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Beverly Hills Mansion by Dennis Gibbens Architects

Beverly Hills Mansion by Dennis Gibbens Architects

Dennis Gibbens Architects designed this spacious single family residence located in Beverly Hills, California, in 2014. Take a look at the complete story after the jump.

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This project called for the complete renovation of a 5500 square foot existing home in the Trousdale Estates section of Beverly Hills, California. Paul Trousdale bought 410 acres of the unbuilt property from the Doheny Estate in 1954 and soon after began developing sprawling view properties limited to single-level homes.
This property sits near the top of a cul-de-sac road and enjoys roughly 270° spectacular views of Beverly Hills and Los Angeles. The original house was designed in 1962. Curved and circular elements are repeated motifs that can be found throughout the original design.
The current owners bought the property with the intention of turning it into an open, airy and contemporary home for living and entertainment and to showcase their evolving collections of modern and contemporary photography. The remodeled design is timeless and elegant with elements of swank to be sure, but with a very forward-looking sensibility.
Throughout the design process, the goal was to edit the various elements of what had become, over time, an out-of-date house with some unfortunate additions. The bones of the house were quirky and meandering, yet encouraging.
At the exterior, the front façade was re-organized as a simple, platonic gesture in the curved shape of a monumental wall. The elevation is clad in ribbed Indiana limestone panels. The rough stone contrasts with the smooth-trowel painted stucco exterior of the remainder of the house. At night, a warm glow provided by concealed up-lighting provides an inviting welcome to the property.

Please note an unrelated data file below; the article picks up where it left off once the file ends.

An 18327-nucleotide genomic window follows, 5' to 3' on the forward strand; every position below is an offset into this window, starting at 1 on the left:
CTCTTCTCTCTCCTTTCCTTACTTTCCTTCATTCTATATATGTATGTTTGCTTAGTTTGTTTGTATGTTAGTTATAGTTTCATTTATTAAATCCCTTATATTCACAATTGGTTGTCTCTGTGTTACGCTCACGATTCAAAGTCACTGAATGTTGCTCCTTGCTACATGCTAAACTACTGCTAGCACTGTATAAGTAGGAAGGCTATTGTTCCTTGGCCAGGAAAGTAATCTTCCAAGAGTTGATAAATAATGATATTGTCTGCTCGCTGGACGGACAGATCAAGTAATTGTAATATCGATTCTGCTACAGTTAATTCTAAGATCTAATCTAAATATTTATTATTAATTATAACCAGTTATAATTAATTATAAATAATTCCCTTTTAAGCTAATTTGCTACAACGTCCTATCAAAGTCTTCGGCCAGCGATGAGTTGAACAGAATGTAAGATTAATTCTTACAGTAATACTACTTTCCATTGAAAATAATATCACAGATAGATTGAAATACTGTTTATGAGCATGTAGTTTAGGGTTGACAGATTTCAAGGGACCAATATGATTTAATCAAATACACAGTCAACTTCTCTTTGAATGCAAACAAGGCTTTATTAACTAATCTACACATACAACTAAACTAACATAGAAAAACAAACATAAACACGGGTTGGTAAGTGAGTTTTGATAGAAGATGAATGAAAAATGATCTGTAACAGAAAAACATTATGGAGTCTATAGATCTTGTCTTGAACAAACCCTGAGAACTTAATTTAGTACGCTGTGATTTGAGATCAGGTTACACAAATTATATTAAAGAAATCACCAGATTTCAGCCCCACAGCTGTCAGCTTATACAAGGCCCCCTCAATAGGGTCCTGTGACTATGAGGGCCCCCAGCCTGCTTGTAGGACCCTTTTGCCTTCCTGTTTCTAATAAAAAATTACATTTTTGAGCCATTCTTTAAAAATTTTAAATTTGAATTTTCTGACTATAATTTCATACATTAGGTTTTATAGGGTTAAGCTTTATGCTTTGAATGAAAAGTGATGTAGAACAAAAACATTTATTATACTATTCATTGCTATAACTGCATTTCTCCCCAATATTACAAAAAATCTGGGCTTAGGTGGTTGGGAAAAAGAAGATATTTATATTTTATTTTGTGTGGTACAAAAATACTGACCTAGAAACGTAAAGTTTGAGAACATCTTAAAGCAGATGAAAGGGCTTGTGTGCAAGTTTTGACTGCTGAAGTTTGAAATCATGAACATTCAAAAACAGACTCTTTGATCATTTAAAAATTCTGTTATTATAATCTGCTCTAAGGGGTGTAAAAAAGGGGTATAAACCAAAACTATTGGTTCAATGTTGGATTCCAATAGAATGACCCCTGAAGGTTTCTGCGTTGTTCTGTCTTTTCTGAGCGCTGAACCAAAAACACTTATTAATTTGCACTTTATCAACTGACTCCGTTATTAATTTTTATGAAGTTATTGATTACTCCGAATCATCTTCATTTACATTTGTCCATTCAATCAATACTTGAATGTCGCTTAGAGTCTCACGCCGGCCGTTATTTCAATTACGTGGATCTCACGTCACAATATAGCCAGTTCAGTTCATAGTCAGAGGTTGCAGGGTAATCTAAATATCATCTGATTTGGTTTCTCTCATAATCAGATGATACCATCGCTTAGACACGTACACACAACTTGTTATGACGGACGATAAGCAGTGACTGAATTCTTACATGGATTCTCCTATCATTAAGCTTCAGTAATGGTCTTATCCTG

The residence, which started out fifty years ago as a relatively modest home is now enjoying another life; it is a contemporary LA house for very worldly clients. Other than the front courtyard, the majority of the exterior is a simple affair with sweeping white stucco curves and a long serpentine glass wall reflecting the generous scope of the views; the house is something of a gateway to the landscape.
It is so easy to simply pass through it, to be drawn to the outside – to the pool, the garden, and the mountains in the distance. With that kind of view, the one-story exterior architecture assumes a modest position relative to the dramatic setting. In contrast, the experience of the interior architecture is complex in its spatial flow and richness of materials and refined details.

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